Patience is a difficult thing to master. We are taught from a very early age to go after what we want, or in some cases, what others want for us. While patience is indeed a virtue, it also tends to get a bad rap in our “go go go” society.

I recently listened to a podcast featuring Michael Singer, the author of one of my favorite books, The Untethered Soul. He spoke of the all too common condition of living on the hamster wheel; always pursuing what we think will make us happy. He espoused that the true spiritual path was found in the realization that what we all truly seek is to live a well and happy life, and it is the constant chasing (or running from) something that distracts us from our real purpose and steals our joy in the present. Sounds simple enough, but it also goes against everything we are taught about pursuing goals.

Many of us have fallen into careers that we may not have even heard of, much less truly wanted to pursue. As a result, we go through each day working for the paycheck rather than for the Self. We are running so fast on the hamster wheel that it has become far too scary to jump off. This not to say that these careers or bad or unimportant, but you owe it to yourself to consider whether these careers or jobs are making you feel well and happy, or whether they are just an all-consuming means to an end.

On the surface, it might seem like this presents an argument against striving and goal setting, which it is not. Goals are necessary for everything we do in life, from the time we get up in the morning to when we lay our head down at night. Without goals, there would be no inertia to keep life moving forward.

The important inquiry, however, is whether you are pursuing the right goals for you. The goals that stand up for your happiness. The goals that result in a well and happy life teeming with purpose and passion. Everything else will land you on the hamster wheel of pursuing something, anything, that you think will make you happy at some point in the future. But what about being happy now? How would it feel to be living passionately about what you are doing now as opposed to spending years working and stressing and chasing something that might never materialize?

If you are working at a job that does not light you up, I am not suggesting that you simply quit with no plan in place. Quite the contrary. What I am suggesting, however, is that you make your joy a priority. Use your free time to pursue what you are passionate about rather than lamenting about your dissatisfaction with your current situation. Instead of sitting numbly in front of the television at the end of the day, go do something, anything, that furthers your right goals. As you give attention to your purpose, you will notice more and more opportunities presenting themselves to you that will, in turn, give you more time and resources to go after that which you truly want. When you start pursuing your joy, your joy will start pursuing you.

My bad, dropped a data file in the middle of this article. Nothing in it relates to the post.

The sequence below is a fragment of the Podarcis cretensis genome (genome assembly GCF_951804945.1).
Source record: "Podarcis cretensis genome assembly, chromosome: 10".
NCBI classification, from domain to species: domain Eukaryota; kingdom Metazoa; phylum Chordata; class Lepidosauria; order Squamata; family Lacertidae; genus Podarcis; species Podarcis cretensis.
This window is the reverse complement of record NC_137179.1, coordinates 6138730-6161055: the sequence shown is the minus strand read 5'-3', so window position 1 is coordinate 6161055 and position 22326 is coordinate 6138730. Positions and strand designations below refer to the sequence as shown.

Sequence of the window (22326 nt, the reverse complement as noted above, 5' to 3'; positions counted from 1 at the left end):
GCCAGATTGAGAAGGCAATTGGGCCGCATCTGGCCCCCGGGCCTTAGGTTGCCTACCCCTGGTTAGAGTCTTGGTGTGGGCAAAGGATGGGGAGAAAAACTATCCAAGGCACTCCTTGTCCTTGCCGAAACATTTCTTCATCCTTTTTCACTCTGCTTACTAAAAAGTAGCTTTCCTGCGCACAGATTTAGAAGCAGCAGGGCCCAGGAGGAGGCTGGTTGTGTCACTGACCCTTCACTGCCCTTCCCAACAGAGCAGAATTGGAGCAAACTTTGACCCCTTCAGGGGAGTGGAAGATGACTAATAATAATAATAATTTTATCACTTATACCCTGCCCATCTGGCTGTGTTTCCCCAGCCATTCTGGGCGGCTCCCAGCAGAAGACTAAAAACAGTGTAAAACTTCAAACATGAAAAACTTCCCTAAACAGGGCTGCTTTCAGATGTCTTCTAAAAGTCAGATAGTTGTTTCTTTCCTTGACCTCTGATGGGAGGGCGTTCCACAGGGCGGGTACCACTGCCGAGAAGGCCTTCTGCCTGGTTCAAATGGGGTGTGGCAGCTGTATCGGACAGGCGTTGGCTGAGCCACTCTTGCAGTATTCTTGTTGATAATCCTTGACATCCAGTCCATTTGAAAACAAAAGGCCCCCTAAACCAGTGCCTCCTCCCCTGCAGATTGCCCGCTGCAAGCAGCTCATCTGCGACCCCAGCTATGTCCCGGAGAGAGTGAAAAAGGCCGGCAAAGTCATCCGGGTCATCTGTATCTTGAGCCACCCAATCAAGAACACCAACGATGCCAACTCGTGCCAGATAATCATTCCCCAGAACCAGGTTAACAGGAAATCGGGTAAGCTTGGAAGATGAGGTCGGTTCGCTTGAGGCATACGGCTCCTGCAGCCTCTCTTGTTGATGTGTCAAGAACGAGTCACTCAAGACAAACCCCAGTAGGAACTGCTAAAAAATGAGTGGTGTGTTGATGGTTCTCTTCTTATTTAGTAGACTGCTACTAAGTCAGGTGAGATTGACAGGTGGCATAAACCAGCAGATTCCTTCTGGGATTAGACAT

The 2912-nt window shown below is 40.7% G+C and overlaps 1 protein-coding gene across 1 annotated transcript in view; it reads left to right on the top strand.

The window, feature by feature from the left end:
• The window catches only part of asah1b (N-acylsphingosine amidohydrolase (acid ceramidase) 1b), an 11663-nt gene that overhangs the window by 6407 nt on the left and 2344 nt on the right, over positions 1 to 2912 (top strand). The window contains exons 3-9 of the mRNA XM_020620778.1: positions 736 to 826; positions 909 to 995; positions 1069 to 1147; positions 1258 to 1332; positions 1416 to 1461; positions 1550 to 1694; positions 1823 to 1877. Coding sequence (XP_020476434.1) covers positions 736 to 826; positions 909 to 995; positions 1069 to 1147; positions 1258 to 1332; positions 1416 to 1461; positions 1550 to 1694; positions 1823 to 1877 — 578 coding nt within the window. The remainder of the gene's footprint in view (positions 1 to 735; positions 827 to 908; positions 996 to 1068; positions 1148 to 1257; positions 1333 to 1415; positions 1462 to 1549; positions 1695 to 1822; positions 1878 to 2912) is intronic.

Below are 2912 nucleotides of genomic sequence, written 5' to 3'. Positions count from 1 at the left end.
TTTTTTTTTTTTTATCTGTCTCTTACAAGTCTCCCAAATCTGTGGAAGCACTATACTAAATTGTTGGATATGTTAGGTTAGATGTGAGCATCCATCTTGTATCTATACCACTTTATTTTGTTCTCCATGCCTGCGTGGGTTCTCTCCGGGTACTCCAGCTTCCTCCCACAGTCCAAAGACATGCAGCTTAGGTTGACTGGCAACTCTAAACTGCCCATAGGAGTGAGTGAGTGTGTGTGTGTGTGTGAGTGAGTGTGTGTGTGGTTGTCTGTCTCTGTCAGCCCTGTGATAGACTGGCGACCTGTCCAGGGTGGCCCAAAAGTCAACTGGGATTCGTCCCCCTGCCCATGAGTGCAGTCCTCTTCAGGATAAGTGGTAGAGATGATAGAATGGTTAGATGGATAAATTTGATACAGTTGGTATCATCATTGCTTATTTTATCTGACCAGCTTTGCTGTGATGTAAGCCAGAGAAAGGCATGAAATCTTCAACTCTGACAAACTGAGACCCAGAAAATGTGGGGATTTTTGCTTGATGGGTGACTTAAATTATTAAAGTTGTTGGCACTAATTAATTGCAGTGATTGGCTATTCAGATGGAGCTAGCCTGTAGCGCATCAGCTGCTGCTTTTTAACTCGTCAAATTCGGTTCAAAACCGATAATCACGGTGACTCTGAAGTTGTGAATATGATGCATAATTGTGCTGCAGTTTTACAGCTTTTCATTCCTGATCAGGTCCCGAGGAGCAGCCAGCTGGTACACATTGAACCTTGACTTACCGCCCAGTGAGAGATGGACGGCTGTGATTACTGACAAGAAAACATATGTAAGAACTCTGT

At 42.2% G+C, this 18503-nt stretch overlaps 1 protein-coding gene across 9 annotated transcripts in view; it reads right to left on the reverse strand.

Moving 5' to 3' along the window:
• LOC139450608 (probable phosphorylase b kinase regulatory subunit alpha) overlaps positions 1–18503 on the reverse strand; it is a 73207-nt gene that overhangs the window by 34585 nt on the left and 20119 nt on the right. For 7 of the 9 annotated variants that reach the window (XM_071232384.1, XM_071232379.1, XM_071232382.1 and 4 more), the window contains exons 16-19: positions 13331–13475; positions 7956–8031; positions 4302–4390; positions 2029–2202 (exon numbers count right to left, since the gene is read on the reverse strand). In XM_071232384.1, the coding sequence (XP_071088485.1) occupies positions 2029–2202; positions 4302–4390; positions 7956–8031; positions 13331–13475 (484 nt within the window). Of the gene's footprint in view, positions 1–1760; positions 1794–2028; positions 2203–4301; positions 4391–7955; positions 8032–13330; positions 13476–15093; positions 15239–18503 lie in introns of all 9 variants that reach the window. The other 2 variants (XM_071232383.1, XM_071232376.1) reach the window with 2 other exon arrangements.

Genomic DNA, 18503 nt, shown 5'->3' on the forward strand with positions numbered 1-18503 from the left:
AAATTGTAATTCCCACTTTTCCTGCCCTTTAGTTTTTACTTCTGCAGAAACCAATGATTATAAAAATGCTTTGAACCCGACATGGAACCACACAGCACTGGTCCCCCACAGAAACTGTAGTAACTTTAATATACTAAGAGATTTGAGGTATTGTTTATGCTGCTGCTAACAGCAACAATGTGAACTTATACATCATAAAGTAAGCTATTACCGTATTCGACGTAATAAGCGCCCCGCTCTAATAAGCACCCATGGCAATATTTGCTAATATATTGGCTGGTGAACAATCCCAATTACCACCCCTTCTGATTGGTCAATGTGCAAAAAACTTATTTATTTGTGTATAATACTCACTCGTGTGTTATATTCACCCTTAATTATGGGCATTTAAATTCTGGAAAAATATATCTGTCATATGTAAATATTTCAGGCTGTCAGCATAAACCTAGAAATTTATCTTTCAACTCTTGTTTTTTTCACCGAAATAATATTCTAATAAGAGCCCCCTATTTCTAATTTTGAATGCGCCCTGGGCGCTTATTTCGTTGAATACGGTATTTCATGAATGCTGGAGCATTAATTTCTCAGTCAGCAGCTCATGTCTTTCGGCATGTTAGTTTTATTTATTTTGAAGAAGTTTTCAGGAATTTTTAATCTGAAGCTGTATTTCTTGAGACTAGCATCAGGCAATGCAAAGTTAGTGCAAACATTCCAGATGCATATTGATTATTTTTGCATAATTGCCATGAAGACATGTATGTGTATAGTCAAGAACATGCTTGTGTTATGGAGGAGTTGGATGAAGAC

There are numerous quotes about attracting what you want, being what you seek, and sitting in patience rather than chasing what you think you want. Remember that each one of us was birthed with the seeds of our unique purpose already planted within. Your particular desires, gifts and talents are evidence of those seeds and are the best indicator of your purpose. Not everyone wants to be a doctor, or a school teacher, or a musician, but many pursue those goals out of a sense of obligation or social construct. The true spiritual path involves identifying those things that will make you feel truly good and in alignment with your Higher Self and honoring those pursuits with your time and attention. If you commit to this way of living, you will find that the patience of which Rumi speaks will actually help your dreams become your reality.

Investing time and energy into something you love will not be difficult; in fact, you will find such a lightness of being that you will probably wonder what took you so long to get off that hamster wheel. You were created for a specific purpose on this Earth, my darling, and it is time to exercise your Divine right to fulfill that purpose.

Leave a Reply

Fill in your details below or click an icon to log in:

WordPress.com Logo

You are commenting using your WordPress.com account. Log Out /  Change )

Twitter picture

You are commenting using your Twitter account. Log Out /  Change )

Facebook photo

You are commenting using your Facebook account. Log Out /  Change )

Connecting to %s

This site uses Akismet to reduce spam. Learn how your comment data is processed.